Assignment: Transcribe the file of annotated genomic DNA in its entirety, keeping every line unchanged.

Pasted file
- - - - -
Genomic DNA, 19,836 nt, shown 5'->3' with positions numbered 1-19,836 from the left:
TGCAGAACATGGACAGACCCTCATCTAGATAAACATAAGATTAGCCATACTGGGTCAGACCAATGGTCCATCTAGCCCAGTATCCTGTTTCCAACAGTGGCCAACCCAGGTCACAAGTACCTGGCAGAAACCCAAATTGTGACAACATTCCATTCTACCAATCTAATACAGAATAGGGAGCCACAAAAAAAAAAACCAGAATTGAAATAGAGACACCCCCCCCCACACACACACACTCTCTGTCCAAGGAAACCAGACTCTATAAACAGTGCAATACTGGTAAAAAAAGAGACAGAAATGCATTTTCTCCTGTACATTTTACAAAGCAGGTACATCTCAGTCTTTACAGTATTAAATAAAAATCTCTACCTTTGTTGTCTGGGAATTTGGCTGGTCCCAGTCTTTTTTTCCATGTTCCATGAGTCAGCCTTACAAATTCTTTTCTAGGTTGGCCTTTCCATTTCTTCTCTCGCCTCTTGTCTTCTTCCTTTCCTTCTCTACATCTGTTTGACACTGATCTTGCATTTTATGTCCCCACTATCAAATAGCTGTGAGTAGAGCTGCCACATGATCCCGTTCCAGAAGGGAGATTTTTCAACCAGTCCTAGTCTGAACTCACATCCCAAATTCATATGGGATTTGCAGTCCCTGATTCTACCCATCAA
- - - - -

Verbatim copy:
Genomic DNA, 19,836 nt, shown 5'->3' with positions numbered 1-19,836 from the left:
TGCAGAACATGGACAGACCCTCATCTAGATAAACATAAGATTAGCCATACTGGGTCAGACCAATGGTCCATCTAGCCCAGTATCCTGTTTCCAACAGTGGCCAACCCAGGTCACAAGTACCTGGCAGAAACCCAAATTGTGACAACATTCCATTCTACCAATCTAATACAGAATAGGGAGCCACAAAAAAAAAAACCAGAATTGAAATAGAGACACCCCCCCCCACACACACACACTCTCTGTCCAAGGAAACCAGACTCTATAAACAGTGCAATACTGGTAAAAAAAGAGACAGAAATGCATTTTCTCCTGTACATTTTACAAAGCAGGTACATCTCAGTCTTTACAGTATTAAATAAAAATCTCTACCTTTGTTGTCTGGGAATTTGGCTGGTCCCAGTCTTTTTTTCCATGTTCCATGAGTCAGCCTTACAAATTCTTTTCTAGGTTGGCCTTTCCATTTCTTCTCTCGCCTCTTGTCTTCTTCCTTTCCTTCTCTACATCTGTTTGACACTGATCTTGCATTTTATGTCCCCACTATCAAATAGCTGTGAGTAGAGCTGCCACATGATCCCGTTCCAGAAGGGAGATTTTTCAACCAGTCCTAGTCTGAACTCACATCCCAAATTCATATGGGATTTGCAGTCCCTGATTCTACCCATCAA